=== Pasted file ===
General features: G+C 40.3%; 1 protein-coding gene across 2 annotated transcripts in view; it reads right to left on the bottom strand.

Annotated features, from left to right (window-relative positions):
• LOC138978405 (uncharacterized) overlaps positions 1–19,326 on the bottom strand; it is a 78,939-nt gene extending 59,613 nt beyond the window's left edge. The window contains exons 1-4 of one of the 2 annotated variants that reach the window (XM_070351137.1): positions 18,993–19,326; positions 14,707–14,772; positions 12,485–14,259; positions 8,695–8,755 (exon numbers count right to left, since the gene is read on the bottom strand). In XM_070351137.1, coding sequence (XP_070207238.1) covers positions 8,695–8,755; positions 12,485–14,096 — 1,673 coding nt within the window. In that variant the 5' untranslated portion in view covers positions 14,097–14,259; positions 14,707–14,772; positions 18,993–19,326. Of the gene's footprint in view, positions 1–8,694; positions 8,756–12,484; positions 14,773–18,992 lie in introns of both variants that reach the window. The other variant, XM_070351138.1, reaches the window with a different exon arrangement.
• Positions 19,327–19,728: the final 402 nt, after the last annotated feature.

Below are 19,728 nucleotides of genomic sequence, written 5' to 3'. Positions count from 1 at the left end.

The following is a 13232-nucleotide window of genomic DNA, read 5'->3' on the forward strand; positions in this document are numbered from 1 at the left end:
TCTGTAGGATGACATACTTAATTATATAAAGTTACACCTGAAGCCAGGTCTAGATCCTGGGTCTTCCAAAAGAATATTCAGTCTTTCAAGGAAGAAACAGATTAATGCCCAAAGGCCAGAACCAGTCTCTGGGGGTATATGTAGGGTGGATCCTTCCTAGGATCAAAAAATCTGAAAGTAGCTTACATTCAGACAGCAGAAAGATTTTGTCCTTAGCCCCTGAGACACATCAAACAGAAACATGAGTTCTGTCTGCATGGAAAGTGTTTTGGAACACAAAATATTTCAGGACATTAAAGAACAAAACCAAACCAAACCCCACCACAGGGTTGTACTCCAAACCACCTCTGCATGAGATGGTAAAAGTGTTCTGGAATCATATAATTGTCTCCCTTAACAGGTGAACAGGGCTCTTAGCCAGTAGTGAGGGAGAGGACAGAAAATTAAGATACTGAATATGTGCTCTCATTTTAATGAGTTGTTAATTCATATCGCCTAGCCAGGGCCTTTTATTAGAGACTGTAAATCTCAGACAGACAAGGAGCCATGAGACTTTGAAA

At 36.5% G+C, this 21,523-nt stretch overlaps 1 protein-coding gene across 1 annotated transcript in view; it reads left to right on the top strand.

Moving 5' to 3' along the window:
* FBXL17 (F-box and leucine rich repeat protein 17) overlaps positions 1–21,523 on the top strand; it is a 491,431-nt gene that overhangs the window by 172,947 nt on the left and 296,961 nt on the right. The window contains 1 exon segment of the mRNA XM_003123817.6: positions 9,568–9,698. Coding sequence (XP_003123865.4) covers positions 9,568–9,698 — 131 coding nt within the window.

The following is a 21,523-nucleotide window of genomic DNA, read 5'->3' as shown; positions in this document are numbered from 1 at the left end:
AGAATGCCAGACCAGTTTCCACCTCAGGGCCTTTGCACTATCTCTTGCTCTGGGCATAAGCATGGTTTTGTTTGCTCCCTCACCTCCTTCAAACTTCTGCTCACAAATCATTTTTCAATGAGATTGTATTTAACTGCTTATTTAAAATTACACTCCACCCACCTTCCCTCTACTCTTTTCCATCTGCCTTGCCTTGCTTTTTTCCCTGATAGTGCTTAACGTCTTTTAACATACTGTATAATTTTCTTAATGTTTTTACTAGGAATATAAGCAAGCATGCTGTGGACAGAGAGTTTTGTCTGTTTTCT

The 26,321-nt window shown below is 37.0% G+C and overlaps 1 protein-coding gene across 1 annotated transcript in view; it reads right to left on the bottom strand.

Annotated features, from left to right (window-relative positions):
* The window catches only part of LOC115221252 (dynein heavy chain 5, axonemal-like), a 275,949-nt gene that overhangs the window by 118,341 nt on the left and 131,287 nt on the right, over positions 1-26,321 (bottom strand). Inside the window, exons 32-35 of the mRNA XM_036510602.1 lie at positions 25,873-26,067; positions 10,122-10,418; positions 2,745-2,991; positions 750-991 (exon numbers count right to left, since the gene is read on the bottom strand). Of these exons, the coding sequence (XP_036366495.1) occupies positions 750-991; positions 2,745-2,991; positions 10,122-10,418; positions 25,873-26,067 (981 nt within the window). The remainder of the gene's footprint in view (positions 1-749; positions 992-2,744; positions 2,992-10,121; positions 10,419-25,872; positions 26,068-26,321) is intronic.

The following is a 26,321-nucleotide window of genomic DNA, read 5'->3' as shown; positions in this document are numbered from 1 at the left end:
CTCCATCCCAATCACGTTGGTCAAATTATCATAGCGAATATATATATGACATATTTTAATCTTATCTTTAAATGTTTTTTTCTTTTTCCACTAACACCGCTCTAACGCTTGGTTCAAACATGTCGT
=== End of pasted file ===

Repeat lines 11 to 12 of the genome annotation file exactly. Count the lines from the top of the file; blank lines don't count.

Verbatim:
The following is a 21,523-nucleotide window of genomic DNA, read 5'->3' as shown; positions in this document are numbered from 1 at the left end:
AGAATGCCAGACCAGTTTCCACCTCAGGGCCTTTGCACTATCTCTTGCTCTGGGCATAAGCATGGTTTTGTTTGCTCCCTCACCTCCTTCAAACTTCTGCTCACAAATCATTTTTCAATGAGATTGTATTTAACTGCTTATTTAAAATTACACTCCACCCACCTTCCCTCTACTCTTTTCCATCTGCCTTGCCTTGCTTTTTTCCCTGATAGTGCTTAACGTCTTTTAACATACTGTATAATTTTCTTAATGTTTTTACTAGGAATATAAGCAAGCATGCTGTGGACAGAGAGTTTTGTCTGTTTTCT